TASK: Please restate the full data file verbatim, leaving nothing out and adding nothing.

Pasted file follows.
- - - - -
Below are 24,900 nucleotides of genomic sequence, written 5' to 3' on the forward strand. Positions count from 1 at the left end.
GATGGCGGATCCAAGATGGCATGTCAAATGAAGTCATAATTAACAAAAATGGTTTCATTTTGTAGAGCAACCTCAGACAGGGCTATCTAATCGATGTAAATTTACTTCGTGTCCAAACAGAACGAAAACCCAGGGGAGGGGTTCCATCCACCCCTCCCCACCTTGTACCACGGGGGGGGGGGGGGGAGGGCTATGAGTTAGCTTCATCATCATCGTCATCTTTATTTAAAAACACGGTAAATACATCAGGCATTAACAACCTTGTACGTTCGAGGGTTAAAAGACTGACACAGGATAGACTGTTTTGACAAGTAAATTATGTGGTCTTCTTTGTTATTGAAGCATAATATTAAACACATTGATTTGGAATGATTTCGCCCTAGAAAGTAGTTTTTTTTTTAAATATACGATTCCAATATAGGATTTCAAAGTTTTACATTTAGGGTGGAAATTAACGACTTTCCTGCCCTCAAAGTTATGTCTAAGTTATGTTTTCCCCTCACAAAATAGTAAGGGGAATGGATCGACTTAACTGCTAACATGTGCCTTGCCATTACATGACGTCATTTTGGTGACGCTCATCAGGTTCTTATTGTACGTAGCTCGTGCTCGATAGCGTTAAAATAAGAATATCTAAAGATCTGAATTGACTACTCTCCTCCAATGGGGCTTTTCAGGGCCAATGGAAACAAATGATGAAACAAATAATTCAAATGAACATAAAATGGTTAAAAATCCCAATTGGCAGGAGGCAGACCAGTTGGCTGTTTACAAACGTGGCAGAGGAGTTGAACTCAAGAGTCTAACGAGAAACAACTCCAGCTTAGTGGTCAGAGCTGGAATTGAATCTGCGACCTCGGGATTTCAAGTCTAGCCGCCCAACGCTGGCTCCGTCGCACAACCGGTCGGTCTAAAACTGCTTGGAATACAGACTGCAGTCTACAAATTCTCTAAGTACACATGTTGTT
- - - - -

Below are 24,900 nucleotides of genomic sequence, written 5' to 3' on the forward strand. Positions count from 1 at the left end.
GATGGCGGATCCAAGATGGCATGTCAAATGAAGTCATAATTAACAAAAATGGTTTCATTTTGTAGAGCAACCTCAGACAGGGCTATCTAATCGATGTAAATTTACTTCGTGTCCAAACAGAACGAAAACCCAGGGGAGGGGTTCCATCCACCCCTCCCCACCTTGTACCACGGGGGGGGGGGGGGGAGGGCTATGAGTTAGCTTCATCATCATCGTCATCTTTATTTAAAAACACGGTAAATACATCAGGCATTAACAACCTTGTACGTTCGAGGGTTAAAAGACTGACACAGGATAGACTGTTTTGACAAGTAAATTATGTGGTCTTCTTTGTTATTGAAGCATAATATTAAACACATTGATTTGGAATGATTTCGCCCTAGAAAGTAGTTTTTTTTTTAAATATACGATTCCAATATAGGATTTCAAAGTTTTACATTTAGGGTGGAAATTAACGACTTTCCTGCCCTCAAAGTTATGTCTAAGTTATGTTTTCCCCTCACAAAATAGTAAGGGGAATGGATCGACTTAACTGCTAACATGTGCCTTGCCATTACATGACGTCATTTTGGTGACGCTCATCAGGTTCTTATTGTACGTAGCTCGTGCTCGATAGCGTTAAAATAAGAATATCTAAAGATCTGAATTGACTACTCTCCTCCAATGGGGCTTTTCAGGGCCAATGGAAACAAATGATGAAACAAATAATTCAAATGAACATAAAATGGTTAAAAATCCCAATTGGCAGGAGGCAGACCAGTTGGCTGTTTACAAACGTGGCAGAGGAGTTGAACTCAAGAGTCTAACGAGAAACAACTCCAGCTTAGTGGTCAGAGCTGGAATTGAATCTGCGACCTCGGGATTTCAAGTCTAGCCGCCCAACGCTGGCTCCGTCGCACAACCGGTCGGTCTAAAACTGCTTGGAATACAGACTGCAGTCTACAAATTCTCTAAGTACACATGTTGTT